Now that Palestine has been voted into UNESCO, the United Nations Education, Scientific, and Cultural Organization, officials are preparing applications for the organization’s marquee designation: a World Heritage Site. Candidates are abundant. Bethlehem’s Church of the Nativity stands atop the cave where believers kneel to kiss the spot, confidently marked by a starburst, said to be where Jesus Christ was born. Jericho, which marked its 10,000th birthday last year, is among the oldest continuously inhabited cities on the planet. And Hebron boasts the final resting place of Abraham, whose covenant with the Almighty led to Judaism, Christianity and Islam.
Genesis 23 lays out the details of his grave in Deed Office detail, including the price (30 shekels) paid for the cave and the adjoining field from Ephron the Hittite. There’s not much about the site that’s in doubt, including what Palestinian officials aim to do with the property if they get control of it — stop Jews from praying there.
The stated reason: The massive stone structure built atop the cave by King Herod, a Jew, and held for a time by Christian Crusaders, has since the 14th century been a Muslim house of worship. The Ibrahimi Mosque has minarets, rugs, washrooms for ablutions and anterooms lined with racks for storing shoes.
“It’s a mosque!” says Khaled Osaily, the mayor of Hebron. “You don’t have to be an architect to see it! Will you allow me to pray in a synagogue or a church?”
Depends on the synagogue. Depends on the church. But the point of course is that, right now, anyone can pray at the Ibrahimi Mosque. Jews and Muslims share a partitioned space, which has been guarded by Israeli soldiers ever since a fanatical Jewish settler opened fire on Palestinian worshipers in 1994, killing 29. Hebron is on the West Bank, about 25 miles south of Jerusalem, and subject to Israeli military rules since the Israeli occupation began in the wake of the Six Day War of 1967.
That reality is not going to change just because UNESCO voted in October to accept Palestine as a member, even as its application for full U.N. membership collects dust before the Security Council. Even if the World Heritage committee lists Hebron as a technically “Palestinian” heritage site, Israeli sentries will continue to hang their helmets at the entrance on the eastern side of the mosque, which on a recent weekday teemed with the chatter of children and worshipers, and Jews will continue to gather on the smaller western side, amid the clutter of bookcases and bearded Torah students, rocking like metronomes as they read.
The interior feels like any mosque, perhaps a bit crabbed by the partitions. Pilgrims crowd around alcoves where large tomb-shaped forms called cenotaphs stand draped in green fabric behind iron grates. The tombs are symbolic. The remains of Abraham, Isaac, Jacob, Sarah, Rebecca and Leah were deposited in the cave below, a space glimpsed through a small opening on the floor on the Muslim side, maybe half the size of a manhole cover. Peering down it, you see only the flicker of a few candles.
“I had the privilege to discover it,” says Noam Arnon, an activist settler showing reporters the Jewish side of the complex. Though archeological excavations are forbidden by the Muslim clerics who continue to administer the site, shortly after the Six Day War the stone floor was lifted out and Arnon and a few others scrambled into the chambers underneath. “We found ourselves crawling among human bones,” he says. The bones likely belonged to the faithful who paid to be interred near the Patriarch and his family, whose tombs remained sealed on another level.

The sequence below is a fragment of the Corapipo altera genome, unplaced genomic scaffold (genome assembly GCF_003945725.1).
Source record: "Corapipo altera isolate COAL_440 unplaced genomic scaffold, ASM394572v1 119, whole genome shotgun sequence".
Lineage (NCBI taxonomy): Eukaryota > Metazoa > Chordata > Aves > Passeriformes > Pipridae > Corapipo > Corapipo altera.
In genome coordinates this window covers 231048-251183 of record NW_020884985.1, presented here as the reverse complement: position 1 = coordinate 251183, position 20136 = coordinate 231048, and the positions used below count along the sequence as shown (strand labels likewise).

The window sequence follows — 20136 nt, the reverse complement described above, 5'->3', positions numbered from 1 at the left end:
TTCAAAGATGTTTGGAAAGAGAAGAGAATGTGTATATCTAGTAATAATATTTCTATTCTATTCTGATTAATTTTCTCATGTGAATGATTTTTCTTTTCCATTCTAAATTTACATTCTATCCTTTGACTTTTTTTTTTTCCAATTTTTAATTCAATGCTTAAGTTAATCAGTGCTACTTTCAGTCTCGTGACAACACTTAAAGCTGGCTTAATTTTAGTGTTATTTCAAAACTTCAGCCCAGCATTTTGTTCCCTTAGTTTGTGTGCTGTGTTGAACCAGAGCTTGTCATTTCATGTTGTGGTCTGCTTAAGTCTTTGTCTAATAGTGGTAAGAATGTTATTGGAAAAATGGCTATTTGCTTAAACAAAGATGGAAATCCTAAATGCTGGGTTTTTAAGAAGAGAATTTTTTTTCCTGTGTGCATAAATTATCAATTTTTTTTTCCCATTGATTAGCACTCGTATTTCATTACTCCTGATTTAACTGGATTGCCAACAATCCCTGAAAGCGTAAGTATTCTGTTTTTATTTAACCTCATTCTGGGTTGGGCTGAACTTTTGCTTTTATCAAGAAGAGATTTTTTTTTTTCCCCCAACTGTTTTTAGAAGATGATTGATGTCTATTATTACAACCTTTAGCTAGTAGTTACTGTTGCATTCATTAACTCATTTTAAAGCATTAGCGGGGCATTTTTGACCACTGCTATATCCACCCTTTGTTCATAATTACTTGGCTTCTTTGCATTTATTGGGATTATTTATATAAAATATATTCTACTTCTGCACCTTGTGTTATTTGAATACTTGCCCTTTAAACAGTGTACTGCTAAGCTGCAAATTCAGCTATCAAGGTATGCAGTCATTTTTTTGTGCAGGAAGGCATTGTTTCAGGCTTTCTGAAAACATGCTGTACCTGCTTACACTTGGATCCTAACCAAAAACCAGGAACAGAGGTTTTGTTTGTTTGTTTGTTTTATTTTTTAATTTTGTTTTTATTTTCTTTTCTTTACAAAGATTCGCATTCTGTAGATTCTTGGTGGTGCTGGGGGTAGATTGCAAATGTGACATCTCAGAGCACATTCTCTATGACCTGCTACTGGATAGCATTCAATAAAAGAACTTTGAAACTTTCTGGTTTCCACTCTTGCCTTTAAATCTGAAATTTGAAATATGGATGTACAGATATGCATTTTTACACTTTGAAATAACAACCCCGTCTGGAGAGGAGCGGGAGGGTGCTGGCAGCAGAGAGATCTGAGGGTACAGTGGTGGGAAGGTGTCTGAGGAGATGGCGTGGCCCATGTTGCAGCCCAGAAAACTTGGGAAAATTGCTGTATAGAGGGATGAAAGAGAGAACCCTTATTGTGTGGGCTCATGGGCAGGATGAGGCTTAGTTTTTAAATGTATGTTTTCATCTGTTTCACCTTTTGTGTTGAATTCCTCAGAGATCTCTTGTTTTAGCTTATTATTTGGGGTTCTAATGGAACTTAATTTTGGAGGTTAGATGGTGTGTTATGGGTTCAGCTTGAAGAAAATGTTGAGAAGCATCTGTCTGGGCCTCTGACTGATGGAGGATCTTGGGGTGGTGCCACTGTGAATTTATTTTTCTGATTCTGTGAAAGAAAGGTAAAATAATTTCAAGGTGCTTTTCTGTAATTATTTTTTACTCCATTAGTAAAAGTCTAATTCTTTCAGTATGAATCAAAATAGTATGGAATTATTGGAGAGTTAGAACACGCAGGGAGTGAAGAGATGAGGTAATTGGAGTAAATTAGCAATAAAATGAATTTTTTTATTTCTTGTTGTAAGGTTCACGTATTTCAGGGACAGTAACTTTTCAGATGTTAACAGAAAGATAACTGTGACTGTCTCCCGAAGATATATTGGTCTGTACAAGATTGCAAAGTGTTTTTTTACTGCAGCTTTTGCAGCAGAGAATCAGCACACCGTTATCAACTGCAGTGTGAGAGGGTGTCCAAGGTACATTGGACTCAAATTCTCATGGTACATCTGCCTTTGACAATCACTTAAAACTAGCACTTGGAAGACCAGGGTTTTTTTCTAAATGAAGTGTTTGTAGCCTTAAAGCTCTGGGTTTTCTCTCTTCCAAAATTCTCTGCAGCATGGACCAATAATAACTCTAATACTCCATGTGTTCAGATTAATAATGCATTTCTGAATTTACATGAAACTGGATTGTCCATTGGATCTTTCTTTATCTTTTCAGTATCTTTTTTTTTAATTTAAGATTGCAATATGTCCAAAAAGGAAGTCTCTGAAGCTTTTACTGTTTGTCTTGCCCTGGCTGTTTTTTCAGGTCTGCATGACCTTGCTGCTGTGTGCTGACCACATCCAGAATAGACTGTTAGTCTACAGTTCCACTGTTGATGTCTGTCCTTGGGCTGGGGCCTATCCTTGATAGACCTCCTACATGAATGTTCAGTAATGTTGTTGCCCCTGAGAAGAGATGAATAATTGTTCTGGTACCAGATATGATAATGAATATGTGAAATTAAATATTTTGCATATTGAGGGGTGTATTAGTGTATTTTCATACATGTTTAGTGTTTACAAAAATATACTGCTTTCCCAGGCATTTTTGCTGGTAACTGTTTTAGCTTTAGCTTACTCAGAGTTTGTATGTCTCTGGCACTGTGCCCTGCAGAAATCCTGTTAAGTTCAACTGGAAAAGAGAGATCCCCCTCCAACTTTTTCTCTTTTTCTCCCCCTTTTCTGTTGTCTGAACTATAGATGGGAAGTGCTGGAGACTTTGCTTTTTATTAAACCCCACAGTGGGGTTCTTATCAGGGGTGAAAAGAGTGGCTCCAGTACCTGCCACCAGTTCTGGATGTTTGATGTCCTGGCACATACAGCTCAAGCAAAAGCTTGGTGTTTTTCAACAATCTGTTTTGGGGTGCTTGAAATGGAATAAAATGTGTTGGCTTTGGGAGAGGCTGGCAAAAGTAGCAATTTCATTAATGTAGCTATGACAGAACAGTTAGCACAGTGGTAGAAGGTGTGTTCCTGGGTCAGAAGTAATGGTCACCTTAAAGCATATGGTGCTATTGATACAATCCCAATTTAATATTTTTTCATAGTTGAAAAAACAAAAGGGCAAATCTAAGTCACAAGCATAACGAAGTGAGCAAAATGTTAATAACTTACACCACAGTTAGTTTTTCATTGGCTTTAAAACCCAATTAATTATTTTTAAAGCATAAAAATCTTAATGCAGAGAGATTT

As Arnon speaks, a half dozen Israeli soldiers march through the crowd in a phalanx around a bearded man wearing a sheepish smile. “He’s going to start screaming,” the settler warns, a prediction that gets your attention. But the “screaming” turns out to be the Muslim muezzin‘s call to prayer, a deep male voice wafting over the divided, militarized city of 200,000.
Mosque director Hijazi Abu Snaineh says “daily conflicts between Jews and Muslims” were in fact the norm before Dr. Baruch Goldstein opened fire in the mosque in 1994. A hero to settlers who loathed the then-new Oslo Accord, the Brooklyn native was buried in a park named for the extremist icon Meir Kahane at the entrance of Kiryat Arba, the settlement adjoining Hebron. The strife has badly wounded the Old City, now a dead zone dominated by Jewish extremists and the hundreds of troops assigned to guard them.
Getting what Jews call the Tomb of the Patriarchs onto the UNESCO list was never going to solve that situation, of course. Palestinian political leaders say they know the Israeli occupation will only end through negotiations, and that the U.N. bid merely aims to enhance their position in stalled talks with Israel. And as a practical matter, the vagaries of bureaucratic scheduling means no Palestinian site will be even considered until 2014 by UNESCO, which after all “was created to work for peace,” notes an official speaking from the organization’s Paris headquarters. “You’d be hard pressed to find a person at UNESCO who says, ‘Yes, Christians should be banned from there or Muslims should from here.’”
So why frame the World Heritage application as a bid to restrict the use of a religious site, when the only practical effect will be to create bad feelings? For the same reason Palestinian Authority Mahmoud Abbas, in his September speech to the U.N. General Assembly, evoked the the Holy Land by name-checking Jesus Christ and the Prophet Mohammed but said nothing about the Jews: In a word, spite.
“Bad feelings?” says Mayor Osaily, incredulous at the very question. “You know we have lots of bad feelings here already. I’m a big mayor, and sometimes I stay at a checkpoint for one hour, while the soldier talks on the telephone to his lover. What about my feelings?”